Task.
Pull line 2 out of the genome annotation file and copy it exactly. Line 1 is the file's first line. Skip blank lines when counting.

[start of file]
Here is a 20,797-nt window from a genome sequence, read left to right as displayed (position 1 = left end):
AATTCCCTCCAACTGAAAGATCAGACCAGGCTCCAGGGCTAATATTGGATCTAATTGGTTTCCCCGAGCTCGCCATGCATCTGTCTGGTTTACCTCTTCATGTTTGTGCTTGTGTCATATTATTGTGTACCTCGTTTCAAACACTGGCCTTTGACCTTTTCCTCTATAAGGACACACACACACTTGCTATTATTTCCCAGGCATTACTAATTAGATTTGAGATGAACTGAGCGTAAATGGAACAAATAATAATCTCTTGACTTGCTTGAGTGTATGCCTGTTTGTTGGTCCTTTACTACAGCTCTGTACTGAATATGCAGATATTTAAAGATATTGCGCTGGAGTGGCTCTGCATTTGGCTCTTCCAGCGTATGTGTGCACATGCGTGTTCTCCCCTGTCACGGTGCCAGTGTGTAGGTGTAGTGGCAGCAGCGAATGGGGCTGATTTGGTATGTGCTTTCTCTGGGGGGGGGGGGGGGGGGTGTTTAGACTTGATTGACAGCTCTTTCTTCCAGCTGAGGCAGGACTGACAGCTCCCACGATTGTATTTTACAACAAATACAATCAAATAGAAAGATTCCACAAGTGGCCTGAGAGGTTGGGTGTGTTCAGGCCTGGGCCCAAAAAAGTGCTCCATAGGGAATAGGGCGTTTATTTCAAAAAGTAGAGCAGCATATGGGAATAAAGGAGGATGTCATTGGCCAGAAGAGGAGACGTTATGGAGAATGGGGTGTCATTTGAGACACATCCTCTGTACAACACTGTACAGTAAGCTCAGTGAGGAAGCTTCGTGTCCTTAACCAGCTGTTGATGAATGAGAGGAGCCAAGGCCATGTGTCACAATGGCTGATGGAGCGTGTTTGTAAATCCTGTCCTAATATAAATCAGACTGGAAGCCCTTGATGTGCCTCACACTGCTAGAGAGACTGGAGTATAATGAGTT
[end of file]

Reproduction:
AATTCCCTCCAACTGAAAGATCAGACCAGGCTCCAGGGCTAATATTGGATCTAATTGGTTTCCCCGAGCTCGCCATGCATCTGTCTGGTTTACCTCTTCATGTTTGTGCTTGTGTCATATTATTGTGTACCTCGTTTCAAACACTGGCCTTTGACCTTTTCCTCTATAAGGACACACACACACTTGCTATTATTTCCCAGGCATTACTAATTAGATTTGAGATGAACTGAGCGTAAATGGAACAAATAATAATCTCTTGACTTGCTTGAGTGTATGCCTGTTTGTTGGTCCTTTACTACAGCTCTGTACTGAATATGCAGATATTTAAAGATATTGCGCTGGAGTGGCTCTGCATTTGGCTCTTCCAGCGTATGTGTGCACATGCGTGTTCTCCCCTGTCACGGTGCCAGTGTGTAGGTGTAGTGGCAGCAGCGAATGGGGCTGATTTGGTATGTGCTTTCTCTGGGGGGGGGGGGGGGGGGTGTTTAGACTTGATTGACAGCTCTTTCTTCCAGCTGAGGCAGGACTGACAGCTCCCACGATTGTATTTTACAACAAATACAATCAAATAGAAAGATTCCACAAGTGGCCTGAGAGGTTGGGTGTGTTCAGGCCTGGGCCCAAAAAAGTGCTCCATAGGGAATAGGGCGTTTATTTCAAAAAGTAGAGCAGCATATGGGAATAAAGGAGGATGTCATTGGCCAGAAGAGGAGACGTTATGGAGAATGGGGTGTCATTTGAGACACATCCTCTGTACAACACTGTACAGTAAGCTCAGTGAGGAAGCTTCGTGTCCTTAACCAGCTGTTGATGAATGAGAGGAGCCAAGGCCATGTGTCACAATGGCTGATGGAGCGTGTTTGTAAATCCTGTCCTAATATAAATCAGACTGGAAGCCCTTGATGTGCCTCACACTGCTAGAGAGACTGGAGTATAATGAGTT